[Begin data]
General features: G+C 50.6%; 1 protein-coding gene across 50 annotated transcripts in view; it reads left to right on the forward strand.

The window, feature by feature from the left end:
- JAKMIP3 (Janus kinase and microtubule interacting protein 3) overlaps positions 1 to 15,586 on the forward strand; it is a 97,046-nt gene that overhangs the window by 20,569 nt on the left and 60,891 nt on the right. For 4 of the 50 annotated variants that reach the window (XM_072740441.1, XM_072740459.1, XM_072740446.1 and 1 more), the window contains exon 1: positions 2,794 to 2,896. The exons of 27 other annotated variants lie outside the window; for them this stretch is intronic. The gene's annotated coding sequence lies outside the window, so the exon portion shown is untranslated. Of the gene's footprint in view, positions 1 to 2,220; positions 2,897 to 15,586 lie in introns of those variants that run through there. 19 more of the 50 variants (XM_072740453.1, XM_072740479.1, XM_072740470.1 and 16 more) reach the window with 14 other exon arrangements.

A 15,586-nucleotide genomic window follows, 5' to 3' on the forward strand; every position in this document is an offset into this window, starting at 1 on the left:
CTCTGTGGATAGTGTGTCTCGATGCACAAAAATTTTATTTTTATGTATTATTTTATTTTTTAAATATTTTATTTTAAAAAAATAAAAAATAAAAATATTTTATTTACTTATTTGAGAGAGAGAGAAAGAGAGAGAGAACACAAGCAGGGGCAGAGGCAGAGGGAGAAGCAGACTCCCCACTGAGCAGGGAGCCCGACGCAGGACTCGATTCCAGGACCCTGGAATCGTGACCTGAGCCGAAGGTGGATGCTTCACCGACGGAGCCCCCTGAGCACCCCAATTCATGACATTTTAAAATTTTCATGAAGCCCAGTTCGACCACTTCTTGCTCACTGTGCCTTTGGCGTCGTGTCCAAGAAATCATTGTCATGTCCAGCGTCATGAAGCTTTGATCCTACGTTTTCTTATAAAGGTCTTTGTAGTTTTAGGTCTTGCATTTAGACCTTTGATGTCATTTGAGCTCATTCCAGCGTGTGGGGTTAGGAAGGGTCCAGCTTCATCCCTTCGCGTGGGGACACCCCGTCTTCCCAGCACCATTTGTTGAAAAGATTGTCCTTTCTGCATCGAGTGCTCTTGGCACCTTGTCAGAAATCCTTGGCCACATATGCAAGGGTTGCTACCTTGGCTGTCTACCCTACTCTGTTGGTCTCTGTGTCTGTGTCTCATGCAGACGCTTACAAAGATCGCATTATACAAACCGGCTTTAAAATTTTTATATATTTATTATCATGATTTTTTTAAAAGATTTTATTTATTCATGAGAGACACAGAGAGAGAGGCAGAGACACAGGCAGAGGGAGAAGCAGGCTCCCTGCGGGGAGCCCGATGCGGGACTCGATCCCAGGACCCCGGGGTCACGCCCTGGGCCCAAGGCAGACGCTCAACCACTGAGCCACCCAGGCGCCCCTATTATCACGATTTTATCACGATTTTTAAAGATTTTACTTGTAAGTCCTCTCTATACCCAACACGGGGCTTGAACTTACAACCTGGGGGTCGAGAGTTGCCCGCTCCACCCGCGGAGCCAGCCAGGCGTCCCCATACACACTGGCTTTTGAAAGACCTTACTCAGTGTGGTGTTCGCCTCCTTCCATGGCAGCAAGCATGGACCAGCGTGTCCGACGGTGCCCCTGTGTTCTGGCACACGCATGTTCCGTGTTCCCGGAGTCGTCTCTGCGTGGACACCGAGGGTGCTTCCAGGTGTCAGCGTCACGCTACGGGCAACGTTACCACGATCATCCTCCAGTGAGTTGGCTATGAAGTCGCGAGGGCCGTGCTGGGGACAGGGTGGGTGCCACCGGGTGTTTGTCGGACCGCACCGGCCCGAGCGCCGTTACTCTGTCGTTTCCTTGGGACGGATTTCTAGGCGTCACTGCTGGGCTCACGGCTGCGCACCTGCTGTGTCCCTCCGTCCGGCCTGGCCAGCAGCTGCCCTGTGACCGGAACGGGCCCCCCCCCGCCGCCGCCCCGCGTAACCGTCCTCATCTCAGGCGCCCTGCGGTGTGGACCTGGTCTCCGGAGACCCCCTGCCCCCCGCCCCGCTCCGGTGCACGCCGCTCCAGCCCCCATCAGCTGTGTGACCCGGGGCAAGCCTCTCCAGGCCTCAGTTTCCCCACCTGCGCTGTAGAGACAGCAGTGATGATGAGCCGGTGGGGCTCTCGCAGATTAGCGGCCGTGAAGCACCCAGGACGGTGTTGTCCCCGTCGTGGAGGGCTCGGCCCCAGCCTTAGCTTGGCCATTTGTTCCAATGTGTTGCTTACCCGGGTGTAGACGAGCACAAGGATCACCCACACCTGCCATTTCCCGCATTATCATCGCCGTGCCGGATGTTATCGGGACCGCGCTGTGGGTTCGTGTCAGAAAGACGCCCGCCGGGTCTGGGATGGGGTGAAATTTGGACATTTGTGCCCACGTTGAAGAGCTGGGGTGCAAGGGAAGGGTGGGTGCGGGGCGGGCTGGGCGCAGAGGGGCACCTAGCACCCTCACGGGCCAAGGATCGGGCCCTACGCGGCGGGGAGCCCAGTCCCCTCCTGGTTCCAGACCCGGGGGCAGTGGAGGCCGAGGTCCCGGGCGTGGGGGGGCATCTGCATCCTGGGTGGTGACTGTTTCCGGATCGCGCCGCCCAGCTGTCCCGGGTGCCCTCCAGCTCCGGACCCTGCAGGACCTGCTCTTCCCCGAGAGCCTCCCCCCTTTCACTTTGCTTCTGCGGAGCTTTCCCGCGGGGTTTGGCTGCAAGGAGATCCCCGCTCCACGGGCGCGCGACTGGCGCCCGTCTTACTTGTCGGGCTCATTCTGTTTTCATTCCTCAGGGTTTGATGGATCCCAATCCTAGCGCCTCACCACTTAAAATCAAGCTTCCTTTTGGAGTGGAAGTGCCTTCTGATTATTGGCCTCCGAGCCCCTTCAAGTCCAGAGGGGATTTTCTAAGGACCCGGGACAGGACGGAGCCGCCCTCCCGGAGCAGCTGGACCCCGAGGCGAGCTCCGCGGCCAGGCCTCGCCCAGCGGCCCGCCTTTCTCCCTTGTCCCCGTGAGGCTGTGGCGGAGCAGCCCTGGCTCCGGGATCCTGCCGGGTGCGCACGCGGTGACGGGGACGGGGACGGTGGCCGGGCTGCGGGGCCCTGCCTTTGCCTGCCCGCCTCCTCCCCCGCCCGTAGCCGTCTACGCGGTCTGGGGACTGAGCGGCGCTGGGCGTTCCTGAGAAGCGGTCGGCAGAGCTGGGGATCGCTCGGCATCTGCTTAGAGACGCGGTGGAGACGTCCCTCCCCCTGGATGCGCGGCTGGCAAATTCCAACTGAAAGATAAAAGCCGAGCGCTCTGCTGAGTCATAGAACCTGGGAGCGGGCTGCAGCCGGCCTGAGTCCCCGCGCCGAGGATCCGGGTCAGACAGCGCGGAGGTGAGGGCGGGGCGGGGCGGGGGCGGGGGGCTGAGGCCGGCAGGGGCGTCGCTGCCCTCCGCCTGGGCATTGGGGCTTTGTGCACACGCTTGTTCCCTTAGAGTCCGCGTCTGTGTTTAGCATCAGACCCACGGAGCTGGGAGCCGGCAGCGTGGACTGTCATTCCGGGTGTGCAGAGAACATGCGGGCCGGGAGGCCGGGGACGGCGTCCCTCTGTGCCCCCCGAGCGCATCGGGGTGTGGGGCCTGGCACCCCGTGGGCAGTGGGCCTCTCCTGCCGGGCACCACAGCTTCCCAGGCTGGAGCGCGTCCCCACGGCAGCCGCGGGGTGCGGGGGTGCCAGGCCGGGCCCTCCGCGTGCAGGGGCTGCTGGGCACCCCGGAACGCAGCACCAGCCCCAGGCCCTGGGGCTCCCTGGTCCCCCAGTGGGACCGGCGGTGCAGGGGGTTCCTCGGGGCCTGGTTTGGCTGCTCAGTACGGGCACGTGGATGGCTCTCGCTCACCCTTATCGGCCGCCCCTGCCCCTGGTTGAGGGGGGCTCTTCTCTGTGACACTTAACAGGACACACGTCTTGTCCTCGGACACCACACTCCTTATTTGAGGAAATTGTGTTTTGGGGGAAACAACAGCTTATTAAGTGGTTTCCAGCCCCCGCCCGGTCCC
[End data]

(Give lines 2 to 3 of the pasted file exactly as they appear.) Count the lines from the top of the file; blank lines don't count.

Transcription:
The window, feature by feature from the left end:
- JAKMIP3 (Janus kinase and microtubule interacting protein 3) overlaps positions 1 to 15,586 on the forward strand; it is a 97,046-nt gene that overhangs the window by 20,569 nt on the left and 60,891 nt on the right. For 4 of the 50 annotated variants that reach the window (XM_072740441.1, XM_072740459.1, XM_072740446.1 and 1 more), the window contains exon 1: positions 2,794 to 2,896. The exons of 27 other annotated variants lie outside the window; for them this stretch is intronic. The gene's annotated coding sequence lies outside the window, so the exon portion shown is untranslated. Of the gene's footprint in view, positions 1 to 2,220; positions 2,897 to 15,586 lie in introns of those variants that run through there. 19 more of the 50 variants (XM_072740453.1, XM_072740479.1, XM_072740470.1 and 16 more) reach the window with 14 other exon arrangements.